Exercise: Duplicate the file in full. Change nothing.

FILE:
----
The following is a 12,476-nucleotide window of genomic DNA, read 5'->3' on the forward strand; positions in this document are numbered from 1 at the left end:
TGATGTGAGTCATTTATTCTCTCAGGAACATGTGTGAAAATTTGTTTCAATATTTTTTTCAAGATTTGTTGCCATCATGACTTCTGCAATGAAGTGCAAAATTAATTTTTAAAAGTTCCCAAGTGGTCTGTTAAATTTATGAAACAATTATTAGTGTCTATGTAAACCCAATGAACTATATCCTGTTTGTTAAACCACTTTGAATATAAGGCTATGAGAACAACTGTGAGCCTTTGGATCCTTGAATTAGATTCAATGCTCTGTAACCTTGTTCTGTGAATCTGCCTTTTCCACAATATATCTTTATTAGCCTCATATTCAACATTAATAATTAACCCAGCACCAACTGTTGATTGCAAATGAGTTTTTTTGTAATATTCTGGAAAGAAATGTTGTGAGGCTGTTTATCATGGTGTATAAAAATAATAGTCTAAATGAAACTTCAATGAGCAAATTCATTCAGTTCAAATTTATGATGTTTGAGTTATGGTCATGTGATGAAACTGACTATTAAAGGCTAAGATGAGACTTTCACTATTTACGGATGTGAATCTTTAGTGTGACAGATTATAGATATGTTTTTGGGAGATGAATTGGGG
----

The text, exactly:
The following is a 12,476-nucleotide window of genomic DNA, read 5'->3' on the forward strand; positions in this document are numbered from 1 at the left end:
TGATGTGAGTCATTTATTCTCTCAGGAACATGTGTGAAAATTTGTTTCAATATTTTTTTCAAGATTTGTTGCCATCATGACTTCTGCAATGAAGTGCAAAATTAATTTTTAAAAGTTCCCAAGTGGTCTGTTAAATTTATGAAACAATTATTAGTGTCTATGTAAACCCAATGAACTATATCCTGTTTGTTAAACCACTTTGAATATAAGGCTATGAGAACAACTGTGAGCCTTTGGATCCTTGAATTAGATTCAATGCTCTGTAACCTTGTTCTGTGAATCTGCCTTTTCCACAATATATCTTTATTAGCCTCATATTCAACATTAATAATTAACCCAGCACCAACTGTTGATTGCAAATGAGTTTTTTTGTAATATTCTGGAAAGAAATGTTGTGAGGCTGTTTATCATGGTGTATAAAAATAATAGTCTAAATGAAACTTCAATGAGCAAATTCATTCAGTTCAAATTTATGATGTTTGAGTTATGGTCATGTGATGAAACTGACTATTAAAGGCTAAGATGAGACTTTCACTATTTACGGATGTGAATCTTTAGTGTGACAGATTATAGATATGTTTTTGGGAGATGAATTGGGG